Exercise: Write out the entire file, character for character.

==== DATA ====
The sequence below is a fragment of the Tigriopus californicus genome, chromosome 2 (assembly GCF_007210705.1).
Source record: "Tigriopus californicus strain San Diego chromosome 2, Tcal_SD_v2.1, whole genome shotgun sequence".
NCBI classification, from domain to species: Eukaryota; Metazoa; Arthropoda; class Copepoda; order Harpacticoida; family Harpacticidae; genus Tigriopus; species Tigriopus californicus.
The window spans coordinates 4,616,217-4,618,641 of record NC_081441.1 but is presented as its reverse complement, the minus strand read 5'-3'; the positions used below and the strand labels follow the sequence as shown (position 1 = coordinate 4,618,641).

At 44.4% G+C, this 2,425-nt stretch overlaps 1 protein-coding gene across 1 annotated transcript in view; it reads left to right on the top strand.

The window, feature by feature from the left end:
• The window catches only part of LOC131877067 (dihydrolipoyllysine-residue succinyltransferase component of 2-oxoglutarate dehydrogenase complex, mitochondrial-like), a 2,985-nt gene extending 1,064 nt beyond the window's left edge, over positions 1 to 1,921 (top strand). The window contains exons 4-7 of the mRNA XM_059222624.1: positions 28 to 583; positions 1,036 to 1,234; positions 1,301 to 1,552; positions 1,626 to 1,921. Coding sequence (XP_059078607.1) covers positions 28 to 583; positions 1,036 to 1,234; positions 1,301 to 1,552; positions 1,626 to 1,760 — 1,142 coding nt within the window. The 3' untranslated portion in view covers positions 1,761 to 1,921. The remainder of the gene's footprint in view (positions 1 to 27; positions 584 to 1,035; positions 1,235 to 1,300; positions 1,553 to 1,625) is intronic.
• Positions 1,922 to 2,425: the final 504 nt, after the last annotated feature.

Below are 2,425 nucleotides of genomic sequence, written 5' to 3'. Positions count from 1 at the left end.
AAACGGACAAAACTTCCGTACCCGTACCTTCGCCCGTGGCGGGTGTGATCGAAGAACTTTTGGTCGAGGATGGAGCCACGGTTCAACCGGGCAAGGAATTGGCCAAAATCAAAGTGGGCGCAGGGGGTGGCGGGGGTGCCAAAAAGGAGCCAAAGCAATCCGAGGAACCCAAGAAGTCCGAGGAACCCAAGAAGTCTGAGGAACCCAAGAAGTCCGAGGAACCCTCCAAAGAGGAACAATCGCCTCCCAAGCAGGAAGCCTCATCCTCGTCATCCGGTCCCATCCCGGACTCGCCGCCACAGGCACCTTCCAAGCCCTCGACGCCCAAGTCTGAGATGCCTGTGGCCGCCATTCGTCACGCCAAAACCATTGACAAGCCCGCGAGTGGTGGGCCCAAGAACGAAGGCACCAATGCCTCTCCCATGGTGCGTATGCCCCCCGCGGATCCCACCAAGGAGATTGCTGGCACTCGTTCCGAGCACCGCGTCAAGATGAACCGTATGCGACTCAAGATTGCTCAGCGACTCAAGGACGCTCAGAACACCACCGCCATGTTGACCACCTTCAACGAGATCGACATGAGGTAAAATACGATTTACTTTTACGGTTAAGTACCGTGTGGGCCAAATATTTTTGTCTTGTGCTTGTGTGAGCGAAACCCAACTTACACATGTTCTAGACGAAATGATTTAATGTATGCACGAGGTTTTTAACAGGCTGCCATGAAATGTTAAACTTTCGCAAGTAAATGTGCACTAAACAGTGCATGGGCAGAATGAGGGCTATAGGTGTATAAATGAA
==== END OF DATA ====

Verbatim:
The sequence below is a fragment of the Tigriopus californicus genome, chromosome 2 (assembly GCF_007210705.1).
Source record: "Tigriopus californicus strain San Diego chromosome 2, Tcal_SD_v2.1, whole genome shotgun sequence".
NCBI classification, from domain to species: Eukaryota; Metazoa; Arthropoda; class Copepoda; order Harpacticoida; family Harpacticidae; genus Tigriopus; species Tigriopus californicus.
The window spans coordinates 4,616,217-4,618,641 of record NC_081441.1 but is presented as its reverse complement, the minus strand read 5'-3'; the positions used below and the strand labels follow the sequence as shown (position 1 = coordinate 4,618,641).

At 44.4% G+C, this 2,425-nt stretch overlaps 1 protein-coding gene across 1 annotated transcript in view; it reads left to right on the top strand.

The window, feature by feature from the left end:
• The window catches only part of LOC131877067 (dihydrolipoyllysine-residue succinyltransferase component of 2-oxoglutarate dehydrogenase complex, mitochondrial-like), a 2,985-nt gene extending 1,064 nt beyond the window's left edge, over positions 1 to 1,921 (top strand). The window contains exons 4-7 of the mRNA XM_059222624.1: positions 28 to 583; positions 1,036 to 1,234; positions 1,301 to 1,552; positions 1,626 to 1,921. Coding sequence (XP_059078607.1) covers positions 28 to 583; positions 1,036 to 1,234; positions 1,301 to 1,552; positions 1,626 to 1,760 — 1,142 coding nt within the window. The 3' untranslated portion in view covers positions 1,761 to 1,921. The remainder of the gene's footprint in view (positions 1 to 27; positions 584 to 1,035; positions 1,235 to 1,300; positions 1,553 to 1,625) is intronic.
• Positions 1,922 to 2,425: the final 504 nt, after the last annotated feature.

Below are 2,425 nucleotides of genomic sequence, written 5' to 3'. Positions count from 1 at the left end.
AAACGGACAAAACTTCCGTACCCGTACCTTCGCCCGTGGCGGGTGTGATCGAAGAACTTTTGGTCGAGGATGGAGCCACGGTTCAACCGGGCAAGGAATTGGCCAAAATCAAAGTGGGCGCAGGGGGTGGCGGGGGTGCCAAAAAGGAGCCAAAGCAATCCGAGGAACCCAAGAAGTCCGAGGAACCCAAGAAGTCTGAGGAACCCAAGAAGTCCGAGGAACCCTCCAAAGAGGAACAATCGCCTCCCAAGCAGGAAGCCTCATCCTCGTCATCCGGTCCCATCCCGGACTCGCCGCCACAGGCACCTTCCAAGCCCTCGACGCCCAAGTCTGAGATGCCTGTGGCCGCCATTCGTCACGCCAAAACCATTGACAAGCCCGCGAGTGGTGGGCCCAAGAACGAAGGCACCAATGCCTCTCCCATGGTGCGTATGCCCCCCGCGGATCCCACCAAGGAGATTGCTGGCACTCGTTCCGAGCACCGCGTCAAGATGAACCGTATGCGACTCAAGATTGCTCAGCGACTCAAGGACGCTCAGAACACCACCGCCATGTTGACCACCTTCAACGAGATCGACATGAGGTAAAATACGATTTACTTTTACGGTTAAGTACCGTGTGGGCCAAATATTTTTGTCTTGTGCTTGTGTGAGCGAAACCCAACTTACACATGTTCTAGACGAAATGATTTAATGTATGCACGAGGTTTTTAACAGGCTGCCATGAAATGTTAAACTTTCGCAAGTAAATGTGCACTAAACAGTGCATGGGCAGAATGAGGGCTATAGGTGTATAAATGAA